“Business writing” isn’t what it used to be — no one starts a letter with “Dear Sir/Madam” anymore (or even writes letters, for that matter). Advice about professional writing in the workplace, however, hasn’t caught up to the new realities of distributed working and asynchronous communication.
Mathematically speaking, only 50% of us can possibly be above-average communicators. And even if you're within a desirable percentile, the truth is, developing strong communication skills is a lifelong practice, and we all have room for improvement.
Digital marketers have a responsibility to learn to spot the biases that frequently find their way into online copy, replacing them with alternatives that lead to stronger, clearer messaging and that cultivate wider, more loyal, and enthusiastic audiences.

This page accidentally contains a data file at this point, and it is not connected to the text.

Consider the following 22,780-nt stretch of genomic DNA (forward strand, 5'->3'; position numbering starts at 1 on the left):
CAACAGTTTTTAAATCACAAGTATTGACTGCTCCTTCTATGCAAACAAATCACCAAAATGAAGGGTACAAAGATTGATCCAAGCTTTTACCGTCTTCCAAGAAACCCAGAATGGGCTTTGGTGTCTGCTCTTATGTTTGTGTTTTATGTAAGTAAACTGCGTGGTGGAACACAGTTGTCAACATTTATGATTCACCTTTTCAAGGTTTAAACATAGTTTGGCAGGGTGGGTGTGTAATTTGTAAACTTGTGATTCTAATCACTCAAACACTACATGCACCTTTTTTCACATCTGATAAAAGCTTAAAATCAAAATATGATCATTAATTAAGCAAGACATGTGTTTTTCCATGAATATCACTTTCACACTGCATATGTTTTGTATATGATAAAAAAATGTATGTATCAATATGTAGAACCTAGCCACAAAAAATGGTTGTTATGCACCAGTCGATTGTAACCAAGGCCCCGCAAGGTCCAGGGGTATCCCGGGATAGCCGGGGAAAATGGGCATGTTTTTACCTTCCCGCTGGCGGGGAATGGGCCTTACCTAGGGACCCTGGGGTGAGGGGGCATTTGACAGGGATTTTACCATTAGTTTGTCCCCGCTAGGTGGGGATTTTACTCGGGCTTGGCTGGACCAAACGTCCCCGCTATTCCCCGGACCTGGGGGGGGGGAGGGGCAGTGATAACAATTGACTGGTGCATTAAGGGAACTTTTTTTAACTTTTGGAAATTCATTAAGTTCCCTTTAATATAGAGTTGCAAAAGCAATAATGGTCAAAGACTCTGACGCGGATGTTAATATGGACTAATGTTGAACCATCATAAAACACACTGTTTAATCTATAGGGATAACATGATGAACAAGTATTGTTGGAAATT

The first step (always the hardest, right?) in solving a problem is recognizing you have one.
No one was talking to the dudes in the middle. At least, that’s how Andy Forch and Richard Greiner felt about the online retail offerings geared toward men: You could find plenty of high-end designer products hardly anyone can afford, and plenty of hardcore performance gear that’ll help you summit Everest. But the options in between — the options for regular, active guys like them, who bike to work in the city and hit the trails on the weekend — were hardly anywhere to be found.
The further you get in your career, the harder it is to pinpoint—and then do something about—your personal and professional shortcomings.
Some would argue that chasing “stretch goals” may do more harm than good — after all, what happens when we don’t hit them?
Great customer support professionals know how to “read the room” and evaluate each customer within each specific situation to offer the right sort of response.